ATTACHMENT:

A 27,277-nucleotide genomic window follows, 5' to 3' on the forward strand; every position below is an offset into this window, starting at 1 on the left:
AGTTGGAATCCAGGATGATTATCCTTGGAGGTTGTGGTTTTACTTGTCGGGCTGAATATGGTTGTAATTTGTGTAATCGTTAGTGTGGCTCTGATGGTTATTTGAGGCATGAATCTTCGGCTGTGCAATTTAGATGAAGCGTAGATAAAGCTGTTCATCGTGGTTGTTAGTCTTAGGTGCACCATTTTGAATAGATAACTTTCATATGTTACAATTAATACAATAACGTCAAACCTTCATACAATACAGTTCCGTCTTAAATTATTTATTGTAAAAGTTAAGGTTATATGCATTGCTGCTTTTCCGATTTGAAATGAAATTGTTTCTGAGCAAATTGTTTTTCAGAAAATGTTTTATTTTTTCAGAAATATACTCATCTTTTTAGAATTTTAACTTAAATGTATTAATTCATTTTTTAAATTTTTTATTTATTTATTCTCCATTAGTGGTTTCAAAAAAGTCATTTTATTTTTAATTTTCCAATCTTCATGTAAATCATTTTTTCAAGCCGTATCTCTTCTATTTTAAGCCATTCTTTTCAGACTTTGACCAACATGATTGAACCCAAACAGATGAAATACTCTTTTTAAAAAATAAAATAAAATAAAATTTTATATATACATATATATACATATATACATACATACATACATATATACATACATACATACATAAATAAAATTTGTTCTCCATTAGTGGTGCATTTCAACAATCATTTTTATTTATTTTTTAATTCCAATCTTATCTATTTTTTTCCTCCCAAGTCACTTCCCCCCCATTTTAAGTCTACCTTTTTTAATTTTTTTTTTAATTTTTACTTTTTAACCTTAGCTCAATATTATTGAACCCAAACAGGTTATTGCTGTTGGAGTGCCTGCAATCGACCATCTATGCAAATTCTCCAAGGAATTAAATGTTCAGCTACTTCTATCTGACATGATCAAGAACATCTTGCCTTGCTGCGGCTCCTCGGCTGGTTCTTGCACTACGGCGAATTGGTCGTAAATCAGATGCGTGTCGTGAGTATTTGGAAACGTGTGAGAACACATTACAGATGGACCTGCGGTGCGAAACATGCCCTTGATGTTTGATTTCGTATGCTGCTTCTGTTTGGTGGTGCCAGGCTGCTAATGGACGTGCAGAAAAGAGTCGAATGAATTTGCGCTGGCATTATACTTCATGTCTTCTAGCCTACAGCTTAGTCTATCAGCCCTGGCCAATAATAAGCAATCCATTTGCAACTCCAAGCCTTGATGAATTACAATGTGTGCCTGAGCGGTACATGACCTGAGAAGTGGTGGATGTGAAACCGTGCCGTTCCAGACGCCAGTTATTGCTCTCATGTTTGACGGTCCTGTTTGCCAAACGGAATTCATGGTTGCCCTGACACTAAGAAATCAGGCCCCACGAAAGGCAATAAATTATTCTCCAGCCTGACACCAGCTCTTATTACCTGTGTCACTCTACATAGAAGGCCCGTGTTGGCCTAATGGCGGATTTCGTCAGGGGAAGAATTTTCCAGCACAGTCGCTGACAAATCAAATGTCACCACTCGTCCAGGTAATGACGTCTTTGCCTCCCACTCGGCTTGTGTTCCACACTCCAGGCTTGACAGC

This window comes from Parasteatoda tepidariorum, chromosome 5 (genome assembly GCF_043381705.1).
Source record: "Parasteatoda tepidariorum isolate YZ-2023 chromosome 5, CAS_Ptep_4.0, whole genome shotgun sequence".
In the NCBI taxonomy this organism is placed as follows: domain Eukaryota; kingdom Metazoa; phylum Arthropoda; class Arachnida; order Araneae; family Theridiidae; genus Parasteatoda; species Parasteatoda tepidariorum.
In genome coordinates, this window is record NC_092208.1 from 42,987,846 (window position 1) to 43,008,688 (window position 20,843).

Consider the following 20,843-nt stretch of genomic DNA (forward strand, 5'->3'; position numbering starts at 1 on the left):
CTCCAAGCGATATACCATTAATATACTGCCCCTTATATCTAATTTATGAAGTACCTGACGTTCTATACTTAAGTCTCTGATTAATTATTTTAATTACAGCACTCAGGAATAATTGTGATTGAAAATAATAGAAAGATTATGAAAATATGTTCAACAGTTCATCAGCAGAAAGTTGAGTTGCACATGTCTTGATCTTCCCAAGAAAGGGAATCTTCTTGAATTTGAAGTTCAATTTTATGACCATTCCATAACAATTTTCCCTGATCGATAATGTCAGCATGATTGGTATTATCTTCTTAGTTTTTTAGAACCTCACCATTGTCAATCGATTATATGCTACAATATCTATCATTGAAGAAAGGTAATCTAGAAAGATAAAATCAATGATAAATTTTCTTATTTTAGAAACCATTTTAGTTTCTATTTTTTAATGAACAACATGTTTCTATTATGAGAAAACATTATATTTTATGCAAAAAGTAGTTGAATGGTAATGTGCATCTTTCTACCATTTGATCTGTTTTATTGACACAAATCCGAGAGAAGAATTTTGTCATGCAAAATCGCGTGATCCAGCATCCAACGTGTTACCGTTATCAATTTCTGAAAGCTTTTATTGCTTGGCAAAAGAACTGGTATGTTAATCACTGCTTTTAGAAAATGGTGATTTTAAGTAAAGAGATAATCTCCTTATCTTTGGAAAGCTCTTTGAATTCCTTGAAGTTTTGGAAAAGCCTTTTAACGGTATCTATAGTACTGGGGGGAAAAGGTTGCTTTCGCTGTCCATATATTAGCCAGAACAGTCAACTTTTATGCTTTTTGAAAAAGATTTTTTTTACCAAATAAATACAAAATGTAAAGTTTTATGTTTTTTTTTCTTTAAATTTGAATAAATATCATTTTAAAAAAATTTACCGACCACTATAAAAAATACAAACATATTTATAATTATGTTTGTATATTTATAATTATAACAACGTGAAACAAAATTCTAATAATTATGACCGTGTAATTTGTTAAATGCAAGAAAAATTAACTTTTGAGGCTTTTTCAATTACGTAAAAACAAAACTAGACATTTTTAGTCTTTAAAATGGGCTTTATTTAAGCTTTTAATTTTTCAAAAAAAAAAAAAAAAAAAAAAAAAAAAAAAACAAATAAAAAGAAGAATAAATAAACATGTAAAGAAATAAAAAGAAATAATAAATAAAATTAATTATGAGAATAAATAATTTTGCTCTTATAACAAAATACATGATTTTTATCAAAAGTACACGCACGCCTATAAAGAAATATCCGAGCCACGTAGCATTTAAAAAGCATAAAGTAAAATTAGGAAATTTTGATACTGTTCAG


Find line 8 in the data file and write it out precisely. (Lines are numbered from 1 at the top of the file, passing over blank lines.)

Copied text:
CTCCAAGCGATATACCATTAATATACTGCCCCTTATATCTAATTTATGAAGTACCTGACGTTCTATACTTAAGTCTCTGATTAATTATTTTAATTACAGCACTCAGGAATAATTGTGATTGAAAATAATAGAAAGATTATGAAAATATGTTCAACAGTTCATCAGCAGAAAGTTGAGTTGCACATGTCTTGATCTTCCCAAGAAAGGGAATCTTCTTGAATTTGAAGTTCAATTTTATGACCATTCCATAACAATTTTCCCTGATCGATAATGTCAGCATGATTGGTATTATCTTCTTAGTTTTTTAGAACCTCACCATTGTCAATCGATTATATGCTACAATATCTATCATTGAAGAAAGGTAATCTAGAAAGATAAAATCAATGATAAATTTTCTTATTTTAGAAACCATTTTAGTTTCTATTTTTTAATGAACAACATGTTTCTATTATGAGAAAACATTATATTTTATGCAAAAAGTAGTTGAATGGTAATGTGCATCTTTCTACCATTTGATCTGTTTTATTGACACAAATCCGAGAGAAGAATTTTGTCATGCAAAATCGCGTGATCCAGCATCCAACGTGTTACCGTTATCAATTTCTGAAAGCTTTTATTGCTTGGCAAAAGAACTGGTATGTTAATCACTGCTTTTAGAAAATGGTGATTTTAAGTAAAGAGATAATCTCCTTATCTTTGGAAAGCTCTTTGAATTCCTTGAAGTTTTGGAAAAGCCTTTTAACGGTATCTATAGTACTGGGGGGAAAAGGTTGCTTTCGCTGTCCATATATTAGCCAGAACAGTCAACTTTTATGCTTTTTGAAAAAGATTTTTTTTACCAAATAAATACAAAATGTAAAGTTTTATGTTTTTTTTTCTTTAAATTTGAATAAATATCATTTTAAAAAAATTTACCGACCACTATAAAAAATACAAACATATTTATAATTATGTTTGTATATTTATAATTATAACAACGTGAAACAAAATTCTAATAATTATGACCGTGTAATTTGTTAAATGCAAGAAAAATTAACTTTTGAGGCTTTTTCAATTACGTAAAAACAAAACTAGACATTTTTAGTCTTTAAAATGGGCTTTATTTAAGCTTTTAATTTTTCAAAAAAAAAAAAAAAAAAAAAAAAAAAAAAAACAAATAAAAAGAAGAATAAATAAACATGTAAAGAAATAAAAAGAAATAATAAATAAAATTAATTATGAGAATAAATAATTTTGCTCTTATAACAAAATACATGATTTTTATCAAAAGTACACGCACGCCTATAAAGAAATATCCGAGCCACGTAGCATTTAAAAAGCATAAAGTAAAATTAGGAAATTTTGATACTGTTCAG